sub-section, so as to ** operate in like manner," &c. Express powers
should therefore either be absolutely complete within themselves,
or they should be declared to be " provisions of the Act. . . .
varied or extended by the mortgage deed."

It is conceived that the insertion of an express power will not of
itself amount to the expression of a " contrary intention" within the
meaning of the next following sub-section.

(3.) This section applies only if and as far as a con-
trary intention is not expressed in the mortgage deed,
and shall have effect subject to the terms of the mort-
gage deed and to the provisions therein contained.

(4.) This section applies only where the mortgage
deed is executed after the commencement of this Act.

20. A mortgagee shall not exercise the power of Sect. 20.
sale conferred by this Act imless and \mtil — Keguiation of

(i.) Notice requiring payment of the mortgage ^^^f^saie.
money has been served on the mortgagor or
one of several mortgagors, and default has
been made in payment of the mortgage money,

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C. A. 1881, or of part thereof, for three months after such

Sect. 20. service; or

Where the mortgage money is repayable by instalments, the deed
should provide that the statutory power sh^ become exerciseable
within a specified time after the non-payment of any instalment,
unless the deed contains a provision, that on default in payment of
any instalment the whole of the remaining money shall become due.
(See sect. 19, sub-s. 2, ante.)

(ii.) Some interest imder the mortgage is in arrear
and impaid for two months after becoming
due ; or

(iii.) There has been a breach of some provision
contained in the mortgage deed or in this Act,
and on the part of the mortgagor, or of some
person concurring in making the mortgage,
to be observed or performed, other than and
besides a covenant for payment of the mort-
gage money or interest thereon.

As to regulations made by the Act respecting notice, see sect 67,

Notice to one of several ten«mt8 in common or joint tenants will
suffice as to the whole. It may be doubted whether the enactment
in sub-s. (i) can be safely relied upon for any other purpose.

There is, perhaps, no stronc reason why the pnrase " several
mortgagors" should not apply to several mortgagors having
different interests in the property, «.y., a tenant for life and re-
mainderman ; but in such a case it will be more prudent before
exercising the statutory power to give notice to all.

Although the word " mortgagor" includes a subsequent mort-
gagee (sect. 2, sub-s. vi. ante), it does not follow that the phrase
** several mortgagors" includes the mortgagor proper, and his suc-
cessive assigns, as forming one class. It will be prudent for a
mortgagee to give notice both to the mortgagor and to all subse-
quent incumbrancers of whose charges he has received notice.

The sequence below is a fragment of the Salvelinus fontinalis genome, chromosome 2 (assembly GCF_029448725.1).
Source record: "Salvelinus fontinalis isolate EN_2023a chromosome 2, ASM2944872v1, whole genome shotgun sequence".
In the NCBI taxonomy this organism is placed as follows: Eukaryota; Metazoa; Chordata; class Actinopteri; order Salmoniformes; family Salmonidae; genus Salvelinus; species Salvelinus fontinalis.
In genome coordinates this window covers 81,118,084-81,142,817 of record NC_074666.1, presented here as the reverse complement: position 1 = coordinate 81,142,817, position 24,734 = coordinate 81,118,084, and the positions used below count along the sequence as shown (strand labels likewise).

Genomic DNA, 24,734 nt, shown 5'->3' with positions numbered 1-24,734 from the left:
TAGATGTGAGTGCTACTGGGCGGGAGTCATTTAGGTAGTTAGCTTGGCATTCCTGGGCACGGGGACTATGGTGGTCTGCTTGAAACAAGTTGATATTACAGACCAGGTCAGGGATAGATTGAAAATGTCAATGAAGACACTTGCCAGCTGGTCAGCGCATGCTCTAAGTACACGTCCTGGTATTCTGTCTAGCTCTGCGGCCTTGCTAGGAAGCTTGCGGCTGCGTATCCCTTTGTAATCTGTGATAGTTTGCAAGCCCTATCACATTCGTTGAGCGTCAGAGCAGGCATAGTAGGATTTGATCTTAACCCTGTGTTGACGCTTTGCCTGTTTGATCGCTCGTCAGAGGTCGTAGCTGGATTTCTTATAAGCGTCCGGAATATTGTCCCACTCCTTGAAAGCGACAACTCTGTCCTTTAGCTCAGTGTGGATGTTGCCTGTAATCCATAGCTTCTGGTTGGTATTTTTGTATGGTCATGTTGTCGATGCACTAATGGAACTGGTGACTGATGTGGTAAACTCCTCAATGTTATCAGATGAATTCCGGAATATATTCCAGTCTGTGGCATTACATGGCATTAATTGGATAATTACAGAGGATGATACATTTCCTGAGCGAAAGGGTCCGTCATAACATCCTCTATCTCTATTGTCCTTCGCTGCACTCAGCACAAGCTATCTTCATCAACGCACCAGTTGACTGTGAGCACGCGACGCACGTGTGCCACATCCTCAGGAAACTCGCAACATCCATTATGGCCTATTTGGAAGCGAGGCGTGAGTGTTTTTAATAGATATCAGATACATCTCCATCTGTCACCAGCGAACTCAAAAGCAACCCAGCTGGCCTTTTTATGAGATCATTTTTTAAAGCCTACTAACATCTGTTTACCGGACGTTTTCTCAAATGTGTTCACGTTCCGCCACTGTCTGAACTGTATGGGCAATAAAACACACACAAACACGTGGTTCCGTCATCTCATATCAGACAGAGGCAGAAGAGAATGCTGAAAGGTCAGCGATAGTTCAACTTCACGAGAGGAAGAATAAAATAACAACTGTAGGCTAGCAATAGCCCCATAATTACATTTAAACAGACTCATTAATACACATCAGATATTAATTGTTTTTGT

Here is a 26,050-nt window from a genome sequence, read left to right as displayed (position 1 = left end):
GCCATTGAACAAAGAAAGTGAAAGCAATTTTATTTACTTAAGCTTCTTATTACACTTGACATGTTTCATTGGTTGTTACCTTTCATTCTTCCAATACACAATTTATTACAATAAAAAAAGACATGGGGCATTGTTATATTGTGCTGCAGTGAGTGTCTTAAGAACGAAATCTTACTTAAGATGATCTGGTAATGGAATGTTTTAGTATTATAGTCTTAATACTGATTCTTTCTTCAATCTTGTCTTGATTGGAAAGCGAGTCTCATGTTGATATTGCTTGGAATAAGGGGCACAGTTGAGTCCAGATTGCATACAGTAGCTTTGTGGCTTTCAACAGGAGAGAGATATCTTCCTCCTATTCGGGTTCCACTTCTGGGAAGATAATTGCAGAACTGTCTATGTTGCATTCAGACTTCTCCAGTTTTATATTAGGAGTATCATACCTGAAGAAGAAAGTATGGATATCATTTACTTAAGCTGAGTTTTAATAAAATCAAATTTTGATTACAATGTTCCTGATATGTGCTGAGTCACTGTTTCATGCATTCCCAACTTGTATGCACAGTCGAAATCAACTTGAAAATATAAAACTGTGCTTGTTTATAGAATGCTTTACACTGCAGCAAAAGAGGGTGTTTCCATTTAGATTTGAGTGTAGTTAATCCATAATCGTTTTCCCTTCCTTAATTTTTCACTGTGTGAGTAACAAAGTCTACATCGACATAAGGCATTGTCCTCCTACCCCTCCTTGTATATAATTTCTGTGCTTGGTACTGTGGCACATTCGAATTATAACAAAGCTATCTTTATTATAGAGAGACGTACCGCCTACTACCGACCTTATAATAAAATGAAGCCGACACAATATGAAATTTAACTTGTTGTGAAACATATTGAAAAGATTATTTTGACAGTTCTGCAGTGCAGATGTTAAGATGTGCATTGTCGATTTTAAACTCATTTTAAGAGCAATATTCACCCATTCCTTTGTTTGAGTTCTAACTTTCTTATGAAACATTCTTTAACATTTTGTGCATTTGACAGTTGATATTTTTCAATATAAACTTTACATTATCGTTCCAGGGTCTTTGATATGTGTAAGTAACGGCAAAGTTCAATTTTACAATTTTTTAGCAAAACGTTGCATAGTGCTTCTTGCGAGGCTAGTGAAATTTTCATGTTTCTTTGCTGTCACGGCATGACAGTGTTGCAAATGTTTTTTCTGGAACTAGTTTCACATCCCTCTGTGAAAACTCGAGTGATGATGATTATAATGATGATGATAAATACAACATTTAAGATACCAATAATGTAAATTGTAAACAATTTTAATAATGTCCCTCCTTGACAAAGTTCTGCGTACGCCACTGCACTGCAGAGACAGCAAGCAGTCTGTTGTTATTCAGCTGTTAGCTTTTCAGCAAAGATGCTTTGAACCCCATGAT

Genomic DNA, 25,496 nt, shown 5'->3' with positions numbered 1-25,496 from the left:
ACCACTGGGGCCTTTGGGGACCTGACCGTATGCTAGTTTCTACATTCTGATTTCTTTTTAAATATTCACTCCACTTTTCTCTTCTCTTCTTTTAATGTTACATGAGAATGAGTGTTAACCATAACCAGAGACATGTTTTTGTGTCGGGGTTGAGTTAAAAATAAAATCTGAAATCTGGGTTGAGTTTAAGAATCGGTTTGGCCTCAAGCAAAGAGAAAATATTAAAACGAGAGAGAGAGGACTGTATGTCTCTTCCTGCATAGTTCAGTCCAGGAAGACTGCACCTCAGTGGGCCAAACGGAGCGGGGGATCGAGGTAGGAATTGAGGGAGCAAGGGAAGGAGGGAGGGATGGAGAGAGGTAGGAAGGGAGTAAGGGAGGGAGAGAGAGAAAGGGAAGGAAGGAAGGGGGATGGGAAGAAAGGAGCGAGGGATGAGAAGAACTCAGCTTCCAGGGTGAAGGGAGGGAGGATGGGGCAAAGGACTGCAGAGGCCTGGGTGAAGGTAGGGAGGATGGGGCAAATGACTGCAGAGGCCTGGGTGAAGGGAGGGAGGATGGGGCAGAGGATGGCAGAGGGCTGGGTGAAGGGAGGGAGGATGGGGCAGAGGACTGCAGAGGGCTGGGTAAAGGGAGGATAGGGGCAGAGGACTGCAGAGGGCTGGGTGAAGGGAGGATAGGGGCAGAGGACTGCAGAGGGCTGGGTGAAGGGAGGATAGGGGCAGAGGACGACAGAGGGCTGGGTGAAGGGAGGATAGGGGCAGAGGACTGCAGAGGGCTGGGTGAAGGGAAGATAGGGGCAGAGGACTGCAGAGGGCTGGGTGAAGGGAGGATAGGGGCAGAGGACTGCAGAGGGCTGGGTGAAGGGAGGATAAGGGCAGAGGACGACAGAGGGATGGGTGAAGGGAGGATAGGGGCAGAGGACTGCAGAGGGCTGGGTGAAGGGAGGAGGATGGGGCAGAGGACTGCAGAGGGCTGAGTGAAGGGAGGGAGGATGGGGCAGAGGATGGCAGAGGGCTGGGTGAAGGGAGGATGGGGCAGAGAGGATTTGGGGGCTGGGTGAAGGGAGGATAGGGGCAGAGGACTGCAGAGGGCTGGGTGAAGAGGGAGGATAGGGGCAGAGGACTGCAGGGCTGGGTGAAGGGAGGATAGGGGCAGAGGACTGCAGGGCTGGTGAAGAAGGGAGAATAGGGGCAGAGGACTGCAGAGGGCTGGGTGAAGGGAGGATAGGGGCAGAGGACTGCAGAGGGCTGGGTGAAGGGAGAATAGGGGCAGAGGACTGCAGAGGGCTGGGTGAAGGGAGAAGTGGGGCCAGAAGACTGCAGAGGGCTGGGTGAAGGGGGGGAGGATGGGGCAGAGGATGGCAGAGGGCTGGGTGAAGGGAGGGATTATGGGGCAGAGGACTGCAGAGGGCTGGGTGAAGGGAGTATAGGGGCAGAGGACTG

(See Hoole v. Smithy 17 Ch. D. 434.) If notice to one subsequent
incumbrancer would suffice, there is nothing in the Act to give a
prior claim to the earliest in date.

The operation of this section may for practical purposes be
varied without sacrificing the statutory power of sale by a declara-
tion embodying the agreed terms of variation. (See sect. 19,
sub-s. 2, ante.)

Sect. 21. 21. — (1.) A mortgagee exercising the power of sale
^d^^r* c^^^^^^ ^y this Act shall have power, by deed, to
on fide. * convey the property sold, for such estate and interest
therein as is the subject of the mortgage, freed from
all estates, interests, and rights to which the mort-
gage has priority, but subject to all estates, interests,
and rights which have priority to the mortgage;
except that, in the case of copyhold or customary land^

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M0RTGAGB6. 159

the legal right to admittance shall not pass by a deed C. A. 1881,
under this section, unless the deed is sufficient other- ^^Qt. 21.
wise by law, or is sufficient by custom, in that behalf.

(2.) Where a conveyance is made in professed exer-
cise of the power of sale conferred by this Act, the title
of the purchaser shall not be impeachable on the
ground that no case had arisen to authorize the sale,
or that due notice was not given, or that the power
was otherwise improperly or irregularly exercised;
but any person damnified by an unauthorized, or im-
proper, or irregular, exercise of the power shall have his
remedy in damages against the person exercising the

(3.) The money which is received by the mort-
gagee, arising from the sale, after discharge of prior
incumbrances to which the sale is not made subject, if
any, or after payment into Court \mder this Act of a
sum to meet anv prior incumbrance, shall be held by
him in trust to be applied by him, first, in payment of
all costs, charges, and expenses, properly incurred by
him, as incident to the sale or any attempted sale, or
otherwise; and secondly, in discharge of tne mortgage